We had an interesting experience this past summer. Wanting to see if we could lower our home phone and Internet bills, we called around to get quotes. One of the giant companies offered a great deal if we “bundled” our phone and Internet service, so we decided to give them a try.

The deal didn’t seem so sweet after their installer had driven away. We discovered our computer no longer connected to the Internet and our phone line was dead. So Judy used her cell phone to call the customer service department. After about five minutes of playing “let’s try to talk to a real person,” she was connected to a woman in Montreal with a thick French accent.

The woman insisted we try to reset the phone ourselves and rattled off instructions. But between static on the call and the woman’s accent, Judy couldn’t understand her and asked her to repeat the instructions. At that point, the customer service rep raised her voice and said very slowly, “Lady, are you trying to tell me you don’t even know how to plug a phone cord into a jack?”

Now, Judy is generally a pleasant person but that was the wrong thing to say. We immediately cancelled their service and went back to our old provider.

Sadly, unpleasant customer service experiences are all too common and, as consumers, most of us have had them. But those experiences can have a positive outcome if they remind us to take a good look at how we treat our own customers.

Since the Better Business Bureau of Southern Colorado regularly hears both good and bad sides of customer relations, we thought no one would be more qualified to give their opinions on this topic than its CEO, Carol Odell.

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We first asked about the most common types of complaints the BBB receives.

“Many times the common factor found in complaints is that the work has not been completed,” Odell said. “Companies receiving several complaints are usually soliciting for business at such a fast pace that they put their existing clients on hold to pursue more business. They do warranty work and finish jobs in between new jobs because they need the new jobs for cash flow. This can unintentionally compromise the service to the previous customers.”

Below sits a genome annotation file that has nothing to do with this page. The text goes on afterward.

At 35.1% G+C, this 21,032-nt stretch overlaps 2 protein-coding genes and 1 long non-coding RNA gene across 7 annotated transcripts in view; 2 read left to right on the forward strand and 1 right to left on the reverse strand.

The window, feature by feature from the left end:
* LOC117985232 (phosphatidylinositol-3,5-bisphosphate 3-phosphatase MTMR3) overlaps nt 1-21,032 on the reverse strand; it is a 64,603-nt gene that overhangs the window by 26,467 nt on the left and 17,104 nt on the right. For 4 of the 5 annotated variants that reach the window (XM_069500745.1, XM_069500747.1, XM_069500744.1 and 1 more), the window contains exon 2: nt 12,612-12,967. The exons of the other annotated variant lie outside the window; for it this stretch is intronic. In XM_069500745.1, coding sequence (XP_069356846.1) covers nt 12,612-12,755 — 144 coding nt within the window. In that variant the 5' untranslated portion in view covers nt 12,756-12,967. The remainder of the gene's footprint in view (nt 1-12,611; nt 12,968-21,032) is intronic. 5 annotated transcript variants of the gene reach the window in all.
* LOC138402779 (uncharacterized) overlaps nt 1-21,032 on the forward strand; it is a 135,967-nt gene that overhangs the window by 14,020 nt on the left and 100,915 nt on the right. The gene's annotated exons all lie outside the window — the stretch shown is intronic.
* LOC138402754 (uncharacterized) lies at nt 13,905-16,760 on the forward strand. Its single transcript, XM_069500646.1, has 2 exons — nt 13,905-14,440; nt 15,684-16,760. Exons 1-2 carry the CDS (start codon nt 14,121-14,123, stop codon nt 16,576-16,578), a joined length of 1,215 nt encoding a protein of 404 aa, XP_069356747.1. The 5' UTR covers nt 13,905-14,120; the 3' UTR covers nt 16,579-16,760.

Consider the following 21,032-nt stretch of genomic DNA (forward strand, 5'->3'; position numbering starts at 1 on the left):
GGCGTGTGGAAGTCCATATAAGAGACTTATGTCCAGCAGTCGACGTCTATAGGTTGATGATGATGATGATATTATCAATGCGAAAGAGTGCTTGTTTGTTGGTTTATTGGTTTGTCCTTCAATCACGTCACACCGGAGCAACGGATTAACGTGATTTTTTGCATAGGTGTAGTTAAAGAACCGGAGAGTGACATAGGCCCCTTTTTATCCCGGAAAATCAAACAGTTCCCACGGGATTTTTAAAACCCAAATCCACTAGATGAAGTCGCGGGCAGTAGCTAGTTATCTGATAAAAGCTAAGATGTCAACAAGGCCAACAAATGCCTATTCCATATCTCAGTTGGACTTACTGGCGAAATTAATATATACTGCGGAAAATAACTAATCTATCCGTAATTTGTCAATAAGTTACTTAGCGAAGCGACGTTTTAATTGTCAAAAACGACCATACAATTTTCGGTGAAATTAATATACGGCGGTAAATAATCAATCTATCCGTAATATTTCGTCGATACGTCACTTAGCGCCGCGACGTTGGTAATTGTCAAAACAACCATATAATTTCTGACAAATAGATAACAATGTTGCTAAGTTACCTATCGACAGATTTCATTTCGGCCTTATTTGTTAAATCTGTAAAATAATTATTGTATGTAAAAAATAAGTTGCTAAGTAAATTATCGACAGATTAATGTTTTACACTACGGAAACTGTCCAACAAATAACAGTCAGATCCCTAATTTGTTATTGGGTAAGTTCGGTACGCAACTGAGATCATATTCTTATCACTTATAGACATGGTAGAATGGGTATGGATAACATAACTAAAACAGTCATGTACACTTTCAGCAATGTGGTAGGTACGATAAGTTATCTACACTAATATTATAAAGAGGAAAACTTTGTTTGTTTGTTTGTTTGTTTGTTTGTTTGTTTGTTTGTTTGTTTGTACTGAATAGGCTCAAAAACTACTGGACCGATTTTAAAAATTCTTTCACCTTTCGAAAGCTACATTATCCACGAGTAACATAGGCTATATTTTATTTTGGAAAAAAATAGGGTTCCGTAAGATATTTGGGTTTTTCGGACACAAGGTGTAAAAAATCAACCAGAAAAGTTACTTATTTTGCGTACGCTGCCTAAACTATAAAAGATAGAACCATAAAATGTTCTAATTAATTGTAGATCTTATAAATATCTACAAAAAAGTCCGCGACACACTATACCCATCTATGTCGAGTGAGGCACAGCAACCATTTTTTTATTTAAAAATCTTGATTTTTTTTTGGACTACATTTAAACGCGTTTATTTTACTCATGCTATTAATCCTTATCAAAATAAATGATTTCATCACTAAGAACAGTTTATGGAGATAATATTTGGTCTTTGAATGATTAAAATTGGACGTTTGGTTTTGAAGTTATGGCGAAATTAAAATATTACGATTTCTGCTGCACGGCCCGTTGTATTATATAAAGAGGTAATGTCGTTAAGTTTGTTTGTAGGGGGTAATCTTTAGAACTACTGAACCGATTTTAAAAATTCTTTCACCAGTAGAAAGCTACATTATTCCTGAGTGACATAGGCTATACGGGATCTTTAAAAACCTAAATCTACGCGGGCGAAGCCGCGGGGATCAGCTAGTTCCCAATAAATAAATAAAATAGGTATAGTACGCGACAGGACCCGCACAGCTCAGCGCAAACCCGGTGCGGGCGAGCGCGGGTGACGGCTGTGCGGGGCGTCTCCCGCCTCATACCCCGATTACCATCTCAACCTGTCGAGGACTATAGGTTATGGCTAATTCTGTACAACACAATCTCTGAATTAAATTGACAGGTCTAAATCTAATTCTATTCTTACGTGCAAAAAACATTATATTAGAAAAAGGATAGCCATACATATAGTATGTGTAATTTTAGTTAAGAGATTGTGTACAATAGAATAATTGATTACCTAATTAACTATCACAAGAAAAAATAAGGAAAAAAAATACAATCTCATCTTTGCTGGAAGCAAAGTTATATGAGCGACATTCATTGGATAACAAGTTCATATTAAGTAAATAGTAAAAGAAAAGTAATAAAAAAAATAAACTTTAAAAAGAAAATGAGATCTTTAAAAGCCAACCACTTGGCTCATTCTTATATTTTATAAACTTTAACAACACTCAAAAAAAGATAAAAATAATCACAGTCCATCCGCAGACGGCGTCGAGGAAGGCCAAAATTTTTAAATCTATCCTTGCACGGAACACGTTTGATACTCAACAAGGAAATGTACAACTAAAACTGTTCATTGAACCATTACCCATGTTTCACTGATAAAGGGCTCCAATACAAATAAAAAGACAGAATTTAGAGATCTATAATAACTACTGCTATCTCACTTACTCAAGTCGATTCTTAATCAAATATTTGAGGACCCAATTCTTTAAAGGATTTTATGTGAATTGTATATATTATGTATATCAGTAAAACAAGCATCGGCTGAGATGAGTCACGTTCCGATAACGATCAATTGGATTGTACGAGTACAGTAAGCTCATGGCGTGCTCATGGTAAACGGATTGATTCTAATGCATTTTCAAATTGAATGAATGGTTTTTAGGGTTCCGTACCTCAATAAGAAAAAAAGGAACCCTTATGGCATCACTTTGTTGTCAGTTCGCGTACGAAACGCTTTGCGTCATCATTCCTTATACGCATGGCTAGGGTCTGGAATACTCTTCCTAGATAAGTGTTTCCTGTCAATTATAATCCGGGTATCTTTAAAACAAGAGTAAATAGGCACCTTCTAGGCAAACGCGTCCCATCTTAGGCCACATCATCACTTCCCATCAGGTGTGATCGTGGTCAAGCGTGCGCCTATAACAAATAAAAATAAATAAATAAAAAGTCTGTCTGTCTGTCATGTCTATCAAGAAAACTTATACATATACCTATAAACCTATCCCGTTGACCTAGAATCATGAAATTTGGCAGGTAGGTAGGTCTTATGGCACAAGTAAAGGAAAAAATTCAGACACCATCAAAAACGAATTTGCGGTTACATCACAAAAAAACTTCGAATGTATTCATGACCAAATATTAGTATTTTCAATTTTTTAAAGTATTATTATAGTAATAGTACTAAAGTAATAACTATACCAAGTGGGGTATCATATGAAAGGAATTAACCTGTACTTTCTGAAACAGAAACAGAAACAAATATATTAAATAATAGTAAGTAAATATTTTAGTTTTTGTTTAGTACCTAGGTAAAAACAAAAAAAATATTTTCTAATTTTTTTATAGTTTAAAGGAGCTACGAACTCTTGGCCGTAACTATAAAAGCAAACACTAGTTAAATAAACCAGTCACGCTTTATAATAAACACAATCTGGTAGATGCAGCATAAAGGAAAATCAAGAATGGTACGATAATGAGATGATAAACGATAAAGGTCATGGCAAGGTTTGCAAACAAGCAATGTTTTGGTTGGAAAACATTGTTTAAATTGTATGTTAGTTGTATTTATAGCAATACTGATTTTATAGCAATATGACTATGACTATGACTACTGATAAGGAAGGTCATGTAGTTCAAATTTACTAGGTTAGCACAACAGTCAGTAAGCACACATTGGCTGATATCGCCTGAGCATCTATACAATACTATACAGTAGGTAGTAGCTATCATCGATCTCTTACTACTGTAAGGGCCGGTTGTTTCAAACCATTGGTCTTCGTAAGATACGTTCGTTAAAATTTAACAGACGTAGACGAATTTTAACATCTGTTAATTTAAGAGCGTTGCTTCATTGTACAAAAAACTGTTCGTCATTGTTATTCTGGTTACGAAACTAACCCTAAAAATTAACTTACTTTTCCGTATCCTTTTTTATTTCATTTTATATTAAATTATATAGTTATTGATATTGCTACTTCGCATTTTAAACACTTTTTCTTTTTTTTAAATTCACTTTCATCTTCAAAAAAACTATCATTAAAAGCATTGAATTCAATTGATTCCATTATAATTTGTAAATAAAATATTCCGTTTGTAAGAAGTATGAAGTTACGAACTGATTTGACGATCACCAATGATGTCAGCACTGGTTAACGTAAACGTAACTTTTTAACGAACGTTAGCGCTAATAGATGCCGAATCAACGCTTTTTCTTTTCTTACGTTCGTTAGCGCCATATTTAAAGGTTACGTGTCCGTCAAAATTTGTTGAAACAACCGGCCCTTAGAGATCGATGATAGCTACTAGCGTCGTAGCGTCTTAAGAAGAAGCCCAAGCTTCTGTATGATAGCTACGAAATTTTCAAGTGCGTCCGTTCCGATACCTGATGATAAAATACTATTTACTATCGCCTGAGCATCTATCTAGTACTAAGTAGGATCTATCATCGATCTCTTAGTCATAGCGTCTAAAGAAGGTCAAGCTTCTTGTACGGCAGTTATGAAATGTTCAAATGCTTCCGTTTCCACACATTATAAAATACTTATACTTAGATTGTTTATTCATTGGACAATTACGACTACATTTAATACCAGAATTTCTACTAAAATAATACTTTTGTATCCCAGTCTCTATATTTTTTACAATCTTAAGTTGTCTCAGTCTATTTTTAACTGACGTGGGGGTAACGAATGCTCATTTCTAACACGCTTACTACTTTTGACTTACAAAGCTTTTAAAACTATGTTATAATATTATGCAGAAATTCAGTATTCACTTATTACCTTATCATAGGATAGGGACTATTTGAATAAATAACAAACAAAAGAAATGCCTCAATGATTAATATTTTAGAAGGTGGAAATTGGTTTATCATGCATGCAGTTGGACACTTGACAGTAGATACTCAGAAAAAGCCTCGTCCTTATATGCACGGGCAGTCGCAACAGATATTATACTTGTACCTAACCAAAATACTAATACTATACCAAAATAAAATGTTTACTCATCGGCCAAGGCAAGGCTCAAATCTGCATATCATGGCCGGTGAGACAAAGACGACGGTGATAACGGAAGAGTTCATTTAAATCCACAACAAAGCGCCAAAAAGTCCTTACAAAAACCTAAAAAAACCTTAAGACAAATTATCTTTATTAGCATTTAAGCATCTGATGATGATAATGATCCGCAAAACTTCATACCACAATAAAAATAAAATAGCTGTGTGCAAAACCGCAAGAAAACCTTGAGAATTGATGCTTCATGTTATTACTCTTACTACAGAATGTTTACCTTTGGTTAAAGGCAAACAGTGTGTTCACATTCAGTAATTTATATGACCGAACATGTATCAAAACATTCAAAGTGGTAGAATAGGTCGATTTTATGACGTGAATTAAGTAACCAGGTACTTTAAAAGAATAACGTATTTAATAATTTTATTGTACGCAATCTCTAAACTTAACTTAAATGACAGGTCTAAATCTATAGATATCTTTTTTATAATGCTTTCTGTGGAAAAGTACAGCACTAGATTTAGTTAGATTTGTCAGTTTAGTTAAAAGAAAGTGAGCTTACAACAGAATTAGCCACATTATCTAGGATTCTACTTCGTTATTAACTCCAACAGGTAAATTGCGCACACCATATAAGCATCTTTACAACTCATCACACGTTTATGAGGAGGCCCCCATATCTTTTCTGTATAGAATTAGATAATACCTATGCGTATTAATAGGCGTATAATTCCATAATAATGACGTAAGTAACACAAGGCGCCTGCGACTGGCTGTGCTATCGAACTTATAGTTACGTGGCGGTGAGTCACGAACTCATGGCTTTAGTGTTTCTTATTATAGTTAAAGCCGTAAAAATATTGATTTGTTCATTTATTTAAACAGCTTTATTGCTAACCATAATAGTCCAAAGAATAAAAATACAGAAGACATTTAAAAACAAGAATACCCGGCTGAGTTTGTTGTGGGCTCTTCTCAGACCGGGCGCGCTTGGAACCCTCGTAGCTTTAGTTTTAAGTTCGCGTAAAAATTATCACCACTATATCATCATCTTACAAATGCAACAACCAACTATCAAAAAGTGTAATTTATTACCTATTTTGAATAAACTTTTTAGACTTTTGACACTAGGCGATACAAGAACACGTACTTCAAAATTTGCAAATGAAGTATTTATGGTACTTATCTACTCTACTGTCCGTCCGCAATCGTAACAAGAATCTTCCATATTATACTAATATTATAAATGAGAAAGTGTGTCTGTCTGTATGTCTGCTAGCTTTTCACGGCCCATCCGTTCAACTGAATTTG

When asked what types of compliments the BBB typically receives about its member companies (a/k/a accredited businesses), Odell said, “When a job is done completely, including clean up, in a timely manner and at a fair price, the customer is more than pleased.”

To further explore what constitutes good customer service, we asked Odell what she believes is most important. She answered, “People want to know the company appreciates their business by returning calls and keeping all communication open and positive. It’s about respect and trust.”

She offered this example: “A customer has a washing machine in need of repair. The service man comes, determines a new part has to be ordered, and establishes a return day to install it. If the company learns the part won’t arrive in time, someone calls the customer to set a realistic date to do the work. At that point, the company representative expresses concern for the inconvenience this is causing the customer. On the scheduled return date, the service man arrives on time and expresses his appreciation of the customer’s patience.”

To conclude our discussion, Odell said, “We know good communication is the key to success with any relationship, whether business or personal. As Jim Autry, author and past CEO of Meredith Publishing, said, businesses are just people. We all want to be respected and feel that people care about us.”

If you’re interested in improving your company’s customer service practices, you might consider participating in the Southern Colorado BBB’s prestigious Excellence in Customer Service Award program (EICS). This award, presented annually, was established 18 years ago to help local businesses improve and help Colorado Springs’ image by giving customers great experiences.

The application, information about the award, and criteria for consideration can be accessed on the BBB’s website at http://southerncolorado.bbb.org. An EICS Application Writing Workshop will be held on Tuesday, March 13th and you can sign up by contacting their office at 719-636-1155 or eics@bbbsc.org.

Providing good customer service should be one of the primary concerns for all of us because our customers keep us in business. And if we don’t take good care of them, our competitors will happily take them off our hands!

Laddie and Judy Blaskowski are partners in several businesses, including BusinessTruths Consulting. Judy@BusinessTruths.com.